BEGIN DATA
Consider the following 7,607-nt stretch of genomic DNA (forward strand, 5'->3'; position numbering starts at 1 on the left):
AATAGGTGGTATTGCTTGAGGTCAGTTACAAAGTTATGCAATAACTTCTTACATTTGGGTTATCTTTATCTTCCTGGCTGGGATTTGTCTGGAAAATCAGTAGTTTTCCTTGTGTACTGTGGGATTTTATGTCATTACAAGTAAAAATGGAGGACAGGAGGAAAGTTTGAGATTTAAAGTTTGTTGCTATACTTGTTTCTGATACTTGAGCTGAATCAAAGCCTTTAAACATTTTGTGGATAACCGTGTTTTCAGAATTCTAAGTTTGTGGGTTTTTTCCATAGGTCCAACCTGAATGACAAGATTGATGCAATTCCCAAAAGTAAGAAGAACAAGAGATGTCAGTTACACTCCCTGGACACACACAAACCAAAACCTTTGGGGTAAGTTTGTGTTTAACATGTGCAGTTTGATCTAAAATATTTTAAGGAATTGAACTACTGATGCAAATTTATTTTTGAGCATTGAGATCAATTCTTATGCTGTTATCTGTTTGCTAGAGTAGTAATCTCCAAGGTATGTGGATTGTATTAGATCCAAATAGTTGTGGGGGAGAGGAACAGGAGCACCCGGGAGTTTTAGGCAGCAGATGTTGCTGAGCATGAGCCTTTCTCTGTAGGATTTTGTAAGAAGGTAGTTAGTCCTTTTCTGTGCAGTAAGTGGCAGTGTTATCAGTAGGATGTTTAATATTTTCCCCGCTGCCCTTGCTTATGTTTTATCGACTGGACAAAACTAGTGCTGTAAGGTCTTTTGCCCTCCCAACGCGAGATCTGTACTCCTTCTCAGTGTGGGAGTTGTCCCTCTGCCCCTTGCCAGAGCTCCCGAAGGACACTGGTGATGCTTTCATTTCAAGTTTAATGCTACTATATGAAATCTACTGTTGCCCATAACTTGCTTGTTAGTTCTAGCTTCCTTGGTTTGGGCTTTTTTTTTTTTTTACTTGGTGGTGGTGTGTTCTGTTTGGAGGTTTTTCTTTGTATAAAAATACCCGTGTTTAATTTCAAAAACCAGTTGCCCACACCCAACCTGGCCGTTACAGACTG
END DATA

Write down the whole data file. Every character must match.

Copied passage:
Consider the following 7,607-nt stretch of genomic DNA (forward strand, 5'->3'; position numbering starts at 1 on the left):
AATAGGTGGTATTGCTTGAGGTCAGTTACAAAGTTATGCAATAACTTCTTACATTTGGGTTATCTTTATCTTCCTGGCTGGGATTTGTCTGGAAAATCAGTAGTTTTCCTTGTGTACTGTGGGATTTTATGTCATTACAAGTAAAAATGGAGGACAGGAGGAAAGTTTGAGATTTAAAGTTTGTTGCTATACTTGTTTCTGATACTTGAGCTGAATCAAAGCCTTTAAACATTTTGTGGATAACCGTGTTTTCAGAATTCTAAGTTTGTGGGTTTTTTCCATAGGTCCAACCTGAATGACAAGATTGATGCAATTCCCAAAAGTAAGAAGAACAAGAGATGTCAGTTACACTCCCTGGACACACACAAACCAAAACCTTTGGGGTAAGTTTGTGTTTAACATGTGCAGTTTGATCTAAAATATTTTAAGGAATTGAACTACTGATGCAAATTTATTTTTGAGCATTGAGATCAATTCTTATGCTGTTATCTGTTTGCTAGAGTAGTAATCTCCAAGGTATGTGGATTGTATTAGATCCAAATAGTTGTGGGGGAGAGGAACAGGAGCACCCGGGAGTTTTAGGCAGCAGATGTTGCTGAGCATGAGCCTTTCTCTGTAGGATTTTGTAAGAAGGTAGTTAGTCCTTTTCTGTGCAGTAAGTGGCAGTGTTATCAGTAGGATGTTTAATATTTTCCCCGCTGCCCTTGCTTATGTTTTATCGACTGGACAAAACTAGTGCTGTAAGGTCTTTTGCCCTCCCAACGCGAGATCTGTACTCCTTCTCAGTGTGGGAGTTGTCCCTCTGCCCCTTGCCAGAGCTCCCGAAGGACACTGGTGATGCTTTCATTTCAAGTTTAATGCTACTATATGAAATCTACTGTTGCCCATAACTTGCTTGTTAGTTCTAGCTTCCTTGGTTTGGGCTTTTTTTTTTTTTTACTTGGTGGTGGTGTGTTCTGTTTGGAGGTTTTTCTTTGTATAAAAATACCCGTGTTTAATTTCAAAAACCAGTTGCCCACACCCAACCTGGCCGTTACAGACTG